Since the pandemic started, a lot of new habits have inched their way into our daily routines: wearing face masks and shields, maintaining physical distancing, regularly washing hands and disinfecting frequently used objects, just to name a few.
They’re all valid measures to keep in mind, but there’s apparently another simple tactic to protect ourselves and others from COVID-19: shutting up.
An article from The Atlantic details the possibility of virus transmission going down if we talked quietly or, even better, if we talked less (which I’m 100 percent down for as someone whose preferred mode of communication is anything but verbal).
Just a quick refresher: COVID-19 spreads through particles from the nose and mouth, and these particles leave our body whenever we talk, sneeze, shout and sing. Even asymptomatic carriers may spread the virus, which is why we’re constantly advised to wear masks and cover our faces when we sneeze.
But what if we didn’t shout? (Or heck, if we didn’t talk at all?)
The Atlantic writer Derek Thompson sought the opinion of University of Colorado professor Jose L. Jimenez, who also studies disease transmission, on silence as a preventive measure of spreading COVID-19.
Compared with shouting, quiet talking reduces the production of virus-soaked aerosols by 80%; silence reduces them by 98%.
One scientist told me talking quietly, rather than yelling, reduces the risk of viral transmission by a degree comparable to properly wearing a mask. pic.twitter.com/Xi80auZrfD
— Derek Thompson (@DKThomp) August 31, 2020
According to Jimenez, talking quietly reduces the risk of spewing particles “by a factor of five” while staying completely silent reduces the risk “by a factor of 50” and may even be “comparable to properly wearing a mask.”
This was backed by professor and researcher Donald K. Milton, who told Thompson that “silence and quiet speaking are reasonable means of intervening.”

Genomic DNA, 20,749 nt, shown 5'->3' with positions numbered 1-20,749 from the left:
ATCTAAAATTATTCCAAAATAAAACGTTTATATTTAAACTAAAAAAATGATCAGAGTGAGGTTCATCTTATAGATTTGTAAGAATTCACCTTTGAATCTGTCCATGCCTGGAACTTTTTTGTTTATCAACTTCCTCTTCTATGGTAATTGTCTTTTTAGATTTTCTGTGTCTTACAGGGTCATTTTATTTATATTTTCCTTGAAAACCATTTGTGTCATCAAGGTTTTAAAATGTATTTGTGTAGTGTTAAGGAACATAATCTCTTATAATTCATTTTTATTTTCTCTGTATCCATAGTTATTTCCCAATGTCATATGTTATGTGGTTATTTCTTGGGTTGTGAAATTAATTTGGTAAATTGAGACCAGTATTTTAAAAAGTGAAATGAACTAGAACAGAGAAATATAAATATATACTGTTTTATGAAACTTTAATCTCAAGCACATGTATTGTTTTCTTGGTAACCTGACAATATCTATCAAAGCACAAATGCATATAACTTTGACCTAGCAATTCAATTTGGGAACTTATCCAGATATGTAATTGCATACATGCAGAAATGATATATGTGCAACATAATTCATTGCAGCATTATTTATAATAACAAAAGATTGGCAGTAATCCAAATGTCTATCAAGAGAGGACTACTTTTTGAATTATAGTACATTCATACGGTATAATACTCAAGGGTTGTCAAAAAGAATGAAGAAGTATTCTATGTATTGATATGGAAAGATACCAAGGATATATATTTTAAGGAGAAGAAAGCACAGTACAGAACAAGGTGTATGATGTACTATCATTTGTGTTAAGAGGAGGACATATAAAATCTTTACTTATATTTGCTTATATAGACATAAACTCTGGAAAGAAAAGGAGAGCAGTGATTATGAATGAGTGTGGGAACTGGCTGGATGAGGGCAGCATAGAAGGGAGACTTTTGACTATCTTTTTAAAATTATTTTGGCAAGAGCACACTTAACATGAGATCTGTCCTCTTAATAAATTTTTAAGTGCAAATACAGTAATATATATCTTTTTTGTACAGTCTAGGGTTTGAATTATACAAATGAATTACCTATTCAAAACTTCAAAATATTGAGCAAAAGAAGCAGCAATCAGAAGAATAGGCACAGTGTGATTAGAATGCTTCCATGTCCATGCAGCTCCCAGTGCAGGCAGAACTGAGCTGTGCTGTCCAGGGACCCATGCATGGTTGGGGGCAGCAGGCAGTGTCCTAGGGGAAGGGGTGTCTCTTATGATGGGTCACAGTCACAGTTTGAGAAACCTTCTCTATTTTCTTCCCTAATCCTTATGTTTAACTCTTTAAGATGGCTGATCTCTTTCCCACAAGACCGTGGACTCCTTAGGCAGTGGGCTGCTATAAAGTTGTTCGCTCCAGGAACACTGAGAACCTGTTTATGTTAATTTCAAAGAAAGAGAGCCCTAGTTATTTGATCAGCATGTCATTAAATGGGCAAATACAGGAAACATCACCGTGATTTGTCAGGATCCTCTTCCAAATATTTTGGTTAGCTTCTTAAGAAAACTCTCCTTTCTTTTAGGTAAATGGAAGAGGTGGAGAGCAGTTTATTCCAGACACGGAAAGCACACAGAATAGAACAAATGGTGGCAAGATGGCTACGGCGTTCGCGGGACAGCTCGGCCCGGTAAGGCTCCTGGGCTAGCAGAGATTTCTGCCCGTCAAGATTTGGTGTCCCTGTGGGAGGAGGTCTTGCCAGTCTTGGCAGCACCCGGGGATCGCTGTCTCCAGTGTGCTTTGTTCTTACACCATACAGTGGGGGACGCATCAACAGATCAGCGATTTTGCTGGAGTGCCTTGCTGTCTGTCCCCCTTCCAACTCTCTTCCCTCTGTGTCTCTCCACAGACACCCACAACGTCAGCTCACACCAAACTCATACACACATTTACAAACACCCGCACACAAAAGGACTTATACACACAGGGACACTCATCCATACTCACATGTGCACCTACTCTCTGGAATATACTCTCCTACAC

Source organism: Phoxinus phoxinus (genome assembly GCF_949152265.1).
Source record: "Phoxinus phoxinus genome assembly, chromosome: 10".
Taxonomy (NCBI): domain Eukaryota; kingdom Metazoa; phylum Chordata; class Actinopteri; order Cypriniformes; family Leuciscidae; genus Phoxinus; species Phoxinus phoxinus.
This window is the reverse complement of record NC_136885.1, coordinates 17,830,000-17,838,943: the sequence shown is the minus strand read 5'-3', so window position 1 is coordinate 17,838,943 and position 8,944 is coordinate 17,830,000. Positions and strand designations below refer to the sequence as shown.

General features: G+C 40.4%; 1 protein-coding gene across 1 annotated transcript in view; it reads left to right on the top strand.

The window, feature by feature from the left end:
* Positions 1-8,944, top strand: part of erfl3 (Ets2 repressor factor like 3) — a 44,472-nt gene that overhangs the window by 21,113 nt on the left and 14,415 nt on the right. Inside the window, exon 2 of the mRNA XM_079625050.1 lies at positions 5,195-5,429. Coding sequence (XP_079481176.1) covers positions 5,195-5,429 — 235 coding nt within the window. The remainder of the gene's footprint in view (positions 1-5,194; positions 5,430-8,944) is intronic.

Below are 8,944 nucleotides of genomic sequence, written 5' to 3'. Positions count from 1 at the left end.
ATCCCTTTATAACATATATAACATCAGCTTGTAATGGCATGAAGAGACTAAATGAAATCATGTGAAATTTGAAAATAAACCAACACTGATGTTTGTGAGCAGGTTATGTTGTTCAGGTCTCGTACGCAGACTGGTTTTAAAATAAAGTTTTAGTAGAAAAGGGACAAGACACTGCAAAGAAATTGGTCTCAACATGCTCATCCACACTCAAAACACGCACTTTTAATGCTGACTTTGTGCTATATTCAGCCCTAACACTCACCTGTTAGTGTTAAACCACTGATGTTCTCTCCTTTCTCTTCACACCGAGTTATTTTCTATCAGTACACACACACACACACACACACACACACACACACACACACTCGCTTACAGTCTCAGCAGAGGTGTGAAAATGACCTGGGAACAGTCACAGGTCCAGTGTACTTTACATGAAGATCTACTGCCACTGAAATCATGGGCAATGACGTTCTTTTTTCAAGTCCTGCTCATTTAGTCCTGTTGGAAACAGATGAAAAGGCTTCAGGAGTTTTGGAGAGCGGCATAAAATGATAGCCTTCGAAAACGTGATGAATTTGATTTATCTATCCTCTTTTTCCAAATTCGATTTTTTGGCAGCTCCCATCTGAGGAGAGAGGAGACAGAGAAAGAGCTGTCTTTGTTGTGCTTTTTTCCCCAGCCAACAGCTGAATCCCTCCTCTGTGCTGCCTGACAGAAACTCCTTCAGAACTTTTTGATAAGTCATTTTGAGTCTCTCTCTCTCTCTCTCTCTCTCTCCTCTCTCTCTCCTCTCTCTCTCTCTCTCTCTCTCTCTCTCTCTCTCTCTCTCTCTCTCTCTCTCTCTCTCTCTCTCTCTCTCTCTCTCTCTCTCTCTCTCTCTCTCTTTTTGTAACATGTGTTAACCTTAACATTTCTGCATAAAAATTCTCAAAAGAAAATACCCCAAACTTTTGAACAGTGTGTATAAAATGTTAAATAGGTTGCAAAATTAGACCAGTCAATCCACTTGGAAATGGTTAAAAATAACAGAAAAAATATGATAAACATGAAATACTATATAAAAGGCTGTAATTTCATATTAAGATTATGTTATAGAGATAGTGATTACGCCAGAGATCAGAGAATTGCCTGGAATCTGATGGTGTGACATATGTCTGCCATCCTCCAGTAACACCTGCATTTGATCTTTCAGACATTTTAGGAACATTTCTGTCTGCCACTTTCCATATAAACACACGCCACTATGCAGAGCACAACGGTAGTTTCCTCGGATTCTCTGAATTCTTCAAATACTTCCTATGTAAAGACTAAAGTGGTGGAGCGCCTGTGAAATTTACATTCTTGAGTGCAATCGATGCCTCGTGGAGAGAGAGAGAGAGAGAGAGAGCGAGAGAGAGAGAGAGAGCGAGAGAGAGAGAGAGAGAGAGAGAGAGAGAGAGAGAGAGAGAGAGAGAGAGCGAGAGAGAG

This doesn’t mean complete silence immediately rules out transmission. Thompson cited one study from Italy suggesting that most people expel more particles while breathing during heavy workouts than standing and speaking, adding that “huffing-and-puffing on a stationary bike in a crowded room is risky, even if you never say a word.”
So, what should we actually do? Will talking quietly or staying silent protect us (and others) from the virus since we’re at risk in most situations anyway?
One thing Jimenez noted about the spread of COVID-19 in the US is that many people there seem to resist doing what they’re told if they don’t understand its purpose.
“People need to understand that this virus is in the air, and that they breathe out 10 times more virus when they are shouting or speaking loudly,” he said.
The same goes for us: What matters is that we understand how the virus travels and how we’re susceptible to infection. Knowing how the virus transmits is the best way to keep people safe from COVID-19, and might even help “reverse engineer a barrier for every step in the process,” Thompson wrote.
While talking less has a good chance of reducing the risk of spewing droplets and infecting others, it’s also ideal to continue practicing the measures recommended by health experts.
Still from “Princess Diaries”